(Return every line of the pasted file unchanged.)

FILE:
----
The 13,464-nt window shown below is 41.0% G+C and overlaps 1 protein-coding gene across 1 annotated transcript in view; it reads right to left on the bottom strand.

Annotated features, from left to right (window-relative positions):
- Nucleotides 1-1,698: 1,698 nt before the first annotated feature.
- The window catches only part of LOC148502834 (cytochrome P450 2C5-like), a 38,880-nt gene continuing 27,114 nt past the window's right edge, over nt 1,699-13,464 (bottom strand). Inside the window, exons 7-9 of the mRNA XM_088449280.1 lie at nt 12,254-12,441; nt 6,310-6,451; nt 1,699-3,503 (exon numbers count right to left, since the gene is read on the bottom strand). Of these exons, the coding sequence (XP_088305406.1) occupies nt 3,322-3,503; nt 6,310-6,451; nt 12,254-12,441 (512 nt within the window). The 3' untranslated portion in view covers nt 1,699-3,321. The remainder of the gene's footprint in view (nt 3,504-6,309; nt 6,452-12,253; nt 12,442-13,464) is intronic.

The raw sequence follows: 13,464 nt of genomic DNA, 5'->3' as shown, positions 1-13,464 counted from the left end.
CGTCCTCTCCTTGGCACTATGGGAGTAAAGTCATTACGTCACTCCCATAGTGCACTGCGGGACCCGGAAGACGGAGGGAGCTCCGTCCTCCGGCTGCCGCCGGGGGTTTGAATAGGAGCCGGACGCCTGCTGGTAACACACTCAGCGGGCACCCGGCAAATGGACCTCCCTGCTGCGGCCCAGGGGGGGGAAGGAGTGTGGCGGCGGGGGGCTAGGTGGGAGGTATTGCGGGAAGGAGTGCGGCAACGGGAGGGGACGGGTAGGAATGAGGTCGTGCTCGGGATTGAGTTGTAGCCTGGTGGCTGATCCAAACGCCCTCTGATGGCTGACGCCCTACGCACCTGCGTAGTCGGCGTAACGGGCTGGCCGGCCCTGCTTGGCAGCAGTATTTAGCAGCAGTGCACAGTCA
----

The 13,464-nt window shown below is 41.0% G+C and overlaps 1 protein-coding gene across 1 annotated transcript in view; it reads right to left on the bottom strand.

Annotated features, from left to right (window-relative positions):
- Nucleotides 1-1,698: 1,698 nt before the first annotated feature.
- The window catches only part of LOC148502834 (cytochrome P450 2C5-like), a 38,880-nt gene continuing 27,114 nt past the window's right edge, over nt 1,699-13,464 (bottom strand). Inside the window, exons 7-9 of the mRNA XM_088449280.1 lie at nt 12,254-12,441; nt 6,310-6,451; nt 1,699-3,503 (exon numbers count right to left, since the gene is read on the bottom strand). Of these exons, the coding sequence (XP_088305406.1) occupies nt 3,322-3,503; nt 6,310-6,451; nt 12,254-12,441 (512 nt within the window). The 3' untranslated portion in view covers nt 1,699-3,321. The remainder of the gene's footprint in view (nt 3,504-6,309; nt 6,452-12,253; nt 12,442-13,464) is intronic.

The raw sequence follows: 13,464 nt of genomic DNA, 5'->3' as shown, positions 1-13,464 counted from the left end.
CGTCCTCTCCTTGGCACTATGGGAGTAAAGTCATTACGTCACTCCCATAGTGCACTGCGGGACCCGGAAGACGGAGGGAGCTCCGTCCTCCGGCTGCCGCCGGGGGTTTGAATAGGAGCCGGACGCCTGCTGGTAACACACTCAGCGGGCACCCGGCAAATGGACCTCCCTGCTGCGGCCCAGGGGGGGGAAGGAGTGTGGCGGCGGGGGGCTAGGTGGGAGGTATTGCGGGAAGGAGTGCGGCAACGGGAGGGGACGGGTAGGAATGAGGTCGTGCTCGGGATTGAGTTGTAGCCTGGTGGCTGATCCAAACGCCCTCTGATGGCTGACGCCCTACGCACCTGCGTAGTCGGCGTAACGGGCTGGCCGGCCCTGCTTGGCAGCAGTATTTAGCAGCAGTGCACAGTCA